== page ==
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State Trooper hit by wrong-way driver shares story amid push for safer driving

Connecticut transportation officials announced a new ad campaign to crack down on severe, head-on crashes.

SOUTHINGTON, Conn. — Months before state Rep. Quentin Williams was killed in a head-on crash hours after being sworn into his third term, Connecticut State Police Trooper Shaquile Williams was also hit and injured in a wrong-way crash in the same area on Route 9.

“He came around the corner and I couldn’t avoid him. He hit me head-on,” Trooper Williams said. “He was on a mixture of cocaine and PCP. He was also drinking.”

That was in April 2022, the same year 23 people were killed in head-on crashes in Connecticut. The issue of wrong-way crashes hits home for lawmakers who lost one of their own this year and for Troopers who put their lives on the line to stop wrong-way drivers.

Transportation officials say wrong-way driving is an impaired driving issue because 80% of wrong-way crashes involve impaired drivers. Friday, the legislature’s transportation committee debated a bill that would lower the blood alcohol level for drivers from .08 to .05. 

Trooper Williams, now a five-year veteran of CSP, arrested the driver and was back on patrol three weeks later. By the time troopers reach most wrong-way reports, drivers have already corrected themselves or exited the highway. When they haven’t, Troopers put their lives on the line.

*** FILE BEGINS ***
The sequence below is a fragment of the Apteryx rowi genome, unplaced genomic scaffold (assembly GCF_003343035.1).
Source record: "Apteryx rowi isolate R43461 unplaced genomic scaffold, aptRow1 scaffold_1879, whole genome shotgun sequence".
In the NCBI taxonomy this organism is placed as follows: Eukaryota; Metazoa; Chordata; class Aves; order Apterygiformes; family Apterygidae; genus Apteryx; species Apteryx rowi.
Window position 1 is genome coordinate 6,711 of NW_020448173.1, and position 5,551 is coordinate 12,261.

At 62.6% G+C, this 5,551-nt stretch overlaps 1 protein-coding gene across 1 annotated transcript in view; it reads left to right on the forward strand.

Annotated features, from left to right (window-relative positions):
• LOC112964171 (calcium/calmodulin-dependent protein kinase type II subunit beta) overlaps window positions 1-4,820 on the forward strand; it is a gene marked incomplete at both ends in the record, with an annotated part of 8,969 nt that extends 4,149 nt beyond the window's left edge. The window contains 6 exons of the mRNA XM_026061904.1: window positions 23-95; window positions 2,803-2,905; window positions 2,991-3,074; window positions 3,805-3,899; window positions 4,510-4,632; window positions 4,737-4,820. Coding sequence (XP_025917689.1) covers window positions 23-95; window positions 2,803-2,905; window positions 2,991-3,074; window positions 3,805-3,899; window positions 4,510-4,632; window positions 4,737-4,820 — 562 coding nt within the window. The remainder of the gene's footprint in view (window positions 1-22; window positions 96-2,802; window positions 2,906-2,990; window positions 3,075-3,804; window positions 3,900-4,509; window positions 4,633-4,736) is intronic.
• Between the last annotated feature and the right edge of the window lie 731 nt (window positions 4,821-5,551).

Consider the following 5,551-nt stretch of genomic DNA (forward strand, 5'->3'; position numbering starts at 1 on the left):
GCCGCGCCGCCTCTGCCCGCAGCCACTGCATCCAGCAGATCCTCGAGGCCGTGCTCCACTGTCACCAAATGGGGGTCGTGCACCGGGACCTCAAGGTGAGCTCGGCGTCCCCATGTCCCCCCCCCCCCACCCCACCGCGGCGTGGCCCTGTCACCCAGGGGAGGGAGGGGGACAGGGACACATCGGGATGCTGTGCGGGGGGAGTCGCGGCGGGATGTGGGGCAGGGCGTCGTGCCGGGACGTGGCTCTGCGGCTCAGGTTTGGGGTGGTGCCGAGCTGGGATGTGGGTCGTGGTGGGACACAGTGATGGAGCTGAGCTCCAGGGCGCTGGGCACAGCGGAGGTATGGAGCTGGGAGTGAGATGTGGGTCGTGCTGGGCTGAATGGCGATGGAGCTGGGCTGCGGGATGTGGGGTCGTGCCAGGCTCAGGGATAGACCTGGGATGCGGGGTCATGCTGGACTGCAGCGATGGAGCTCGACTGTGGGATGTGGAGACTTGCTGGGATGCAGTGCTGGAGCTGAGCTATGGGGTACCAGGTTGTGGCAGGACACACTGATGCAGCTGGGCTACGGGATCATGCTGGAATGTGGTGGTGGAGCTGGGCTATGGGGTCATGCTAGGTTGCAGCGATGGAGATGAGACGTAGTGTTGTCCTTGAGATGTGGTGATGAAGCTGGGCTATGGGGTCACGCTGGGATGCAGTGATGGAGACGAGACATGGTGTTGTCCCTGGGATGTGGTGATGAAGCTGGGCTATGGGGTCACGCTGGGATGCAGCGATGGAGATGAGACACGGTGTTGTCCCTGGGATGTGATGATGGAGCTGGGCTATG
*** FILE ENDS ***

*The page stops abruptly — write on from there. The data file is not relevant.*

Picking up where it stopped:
“You’re never going to expect someone coming at you the wrong way when you’re driving 65 miles an hour. That’s what makes it severe,” Trooper Williams said.

Trooper Evan Goddard was also hit by a wrong-way driver on I-84 in East Hartford in 2020 shortly after being sworn in as a Trooper.

“I had to maneuver my vehicle in a way so that their vehicle would not continue going in the wrong way,” Trooper Goddard said. “You want to get there quickly so you can hopefully get there and intervene before they make contact with someone else. But you also want to get there safely so you’re not going 100 miles an hour into a wrong-way driver." 

Trooper Goddard spent three months in recovery.

Friday, Governor Ned Lamont joined transportation officials and lawmakers in Southington where he unveiled a new ad campaign against wrong-way driving.

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“Wrong-way driving crashes are many times more likely to be fatal than other types of car accidents," Lamont said. "It’s shocking how quickly the number of wrong-way driving incidents has been accelerating over these last couple of years.”

The ‘One Wrong Move’ campaign was paid for with Federal Highway Administration dollars.

Lawmakers allocated $20 million last year to add flashing red lights, reflective paint, and police notification technology to more than a dozen off-ramps across the state—a fraction of the more than 200 off-ramps deemed high-priority by transportation officials.

Samaia Hernandez is a reporter for FOX61 News. She can be reached at shernandez@fox61.com. Follow her on Facebook, Twitter, and Instagram.


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